advance. The most interesting example is in the slow movement; the poco accelerando that starts in ms. 30 can seem confusing, because while it is very passionate and gets faster, Dvorak also asks a diminuendo and then drops to a sudden Tempo I. Dropping into a slower tempo after getting faster and softer seems to be a contradiction, but why should it be?.

The differences in dynamics in the new Urtext edition are sometimes very subtle, sometimes surprisingly drastic. In the first movement the end of the famous arpeggio passage finishes with a crescendo rather than the well known diminuendo and (unwritten) ritenuto. In the slow movement the several little crescendos and diminuendos have been shifted (ms 13, 16, 80, 120 etc.) first some of them seems to go against the orchestras dynamics, but in this performance at least I felt they were perfectly natural.


In the last movement there is again one main tempo (104) and this time two slightly different slower sections (92 and 84). In between one should feel the familiarity of the return to the original tempo. The most rarely observed return to the main tempo is in the coda, which is mostly already begun in a slower tempo and then taken to such extremes of slowness that in the end, when Dvorak finally writes molto ritenuto one can't possible slow down any more. Dvorak's indication is to start In Tempo (104) and slow down in two stages (to 84 and 76).


Leave me alone!


In fact, in the Coda of the last movement Dvorak does something absolutely unique. It is well known that he completely re-composed it after hearing of the death of his dear sister-in-law Josefina. The music gradually slows down until a solo violin quotes Josefina's favorite song, appropriately entitled "Leave me alone". The cello reacts, growing stronger, climbs and rebels, while the destiny can be understood from the trumpets and timpani, the cello eventually descends to a long f-sharp, where it is indeed left alone. Dvorak indicates no ritenuto until one measure before the lonely note, the time stops (Dvorak indicates a molto ritenuto on the long note) and the orchestra dies away (with the indication morendo - dying!) before the final dramatic burst.


One can see from the different sources that Dvorak struggled with countless variants of the indications to get this ending just right. Soon after this Concerto Dvorak moved from writing abstract orchestral music and preferred symphonic poems with very strong programmatic stories, it is not suprising that his need to tell a story is already there at this dramatic moment of his life.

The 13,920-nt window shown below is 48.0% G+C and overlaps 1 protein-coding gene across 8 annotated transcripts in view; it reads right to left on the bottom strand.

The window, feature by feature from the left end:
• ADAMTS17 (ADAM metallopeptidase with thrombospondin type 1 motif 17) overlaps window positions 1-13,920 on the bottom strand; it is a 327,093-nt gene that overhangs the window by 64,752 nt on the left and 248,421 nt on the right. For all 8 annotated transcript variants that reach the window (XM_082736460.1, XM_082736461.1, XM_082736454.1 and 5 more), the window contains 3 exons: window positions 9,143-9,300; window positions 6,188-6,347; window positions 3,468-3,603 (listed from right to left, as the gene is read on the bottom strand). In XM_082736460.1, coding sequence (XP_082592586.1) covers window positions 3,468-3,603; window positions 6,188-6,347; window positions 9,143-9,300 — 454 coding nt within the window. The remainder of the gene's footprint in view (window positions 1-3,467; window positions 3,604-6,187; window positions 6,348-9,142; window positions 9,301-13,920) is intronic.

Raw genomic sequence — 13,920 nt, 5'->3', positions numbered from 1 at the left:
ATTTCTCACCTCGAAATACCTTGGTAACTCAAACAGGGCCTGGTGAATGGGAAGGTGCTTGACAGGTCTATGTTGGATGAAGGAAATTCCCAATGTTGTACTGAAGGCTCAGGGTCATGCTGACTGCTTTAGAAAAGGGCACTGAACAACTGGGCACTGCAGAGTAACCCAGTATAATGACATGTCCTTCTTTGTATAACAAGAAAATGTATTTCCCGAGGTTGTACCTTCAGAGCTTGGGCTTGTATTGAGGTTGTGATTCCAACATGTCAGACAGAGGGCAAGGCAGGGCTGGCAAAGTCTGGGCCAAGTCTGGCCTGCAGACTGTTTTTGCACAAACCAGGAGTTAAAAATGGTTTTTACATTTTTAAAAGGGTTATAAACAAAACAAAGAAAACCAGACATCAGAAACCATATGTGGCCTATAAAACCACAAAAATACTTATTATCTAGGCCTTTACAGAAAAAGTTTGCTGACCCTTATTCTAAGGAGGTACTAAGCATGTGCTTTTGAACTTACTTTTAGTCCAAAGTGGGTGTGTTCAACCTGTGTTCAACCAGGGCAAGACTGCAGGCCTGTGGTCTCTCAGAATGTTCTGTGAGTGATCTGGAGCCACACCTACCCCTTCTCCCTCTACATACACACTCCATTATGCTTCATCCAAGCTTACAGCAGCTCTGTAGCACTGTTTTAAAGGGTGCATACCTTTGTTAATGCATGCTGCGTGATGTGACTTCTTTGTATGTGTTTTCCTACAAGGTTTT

Observing carefully the written instructions doesn't mean giving up on freedom, quite the contrary. It is so much easier to feel free when one has as much information as possible about the world behind the notes.


It is not simple to play such a well known piece differently than the existing tradition. After building one's own conviction one needs to discuss them with the conductor and finally get it all together in the absolute minimal rehearsal time. Because, since everyone "knows" the piece, there is no justification to get any extra rehearsal time, rather the opposite. And the result is likely to be a combination of several worlds until everyone has become accustomed to the new version. Change is a long process, patience is in the end the virtue that really matters. And meanwhile, what is the audience supposed to think of all this?


Reading about the sources of the Cello Concerto makes it clear that the collaboration between Dvorak and Wihan was much closer than is generally known. Wihan made many corrections directly into the manuscript and it is sometimes not possible to know who came up with the final version.This rings some very interesting bells in my own head. I know that one day some future musicologists will have at least as much trouble with many pieces with which I have been involved as a first (or second) performer. This makes me ever more convinced that knowing all the music and understanding the style of a composer are vital in understanding anything that one sees on paper.


Anssi Karttunen, 4.6.2016, Paris




A link to my similar study of the Schumann Concerto

 

Dvorak: Cello Concerto op.104

Hanus Wihan, Dvorak and Ferdinand Lachner

photos: ©Muriel von Braun

The many variants of the end of the coda. Deciding exactly where and how to indicate the ritenuto was obviously not an easy task..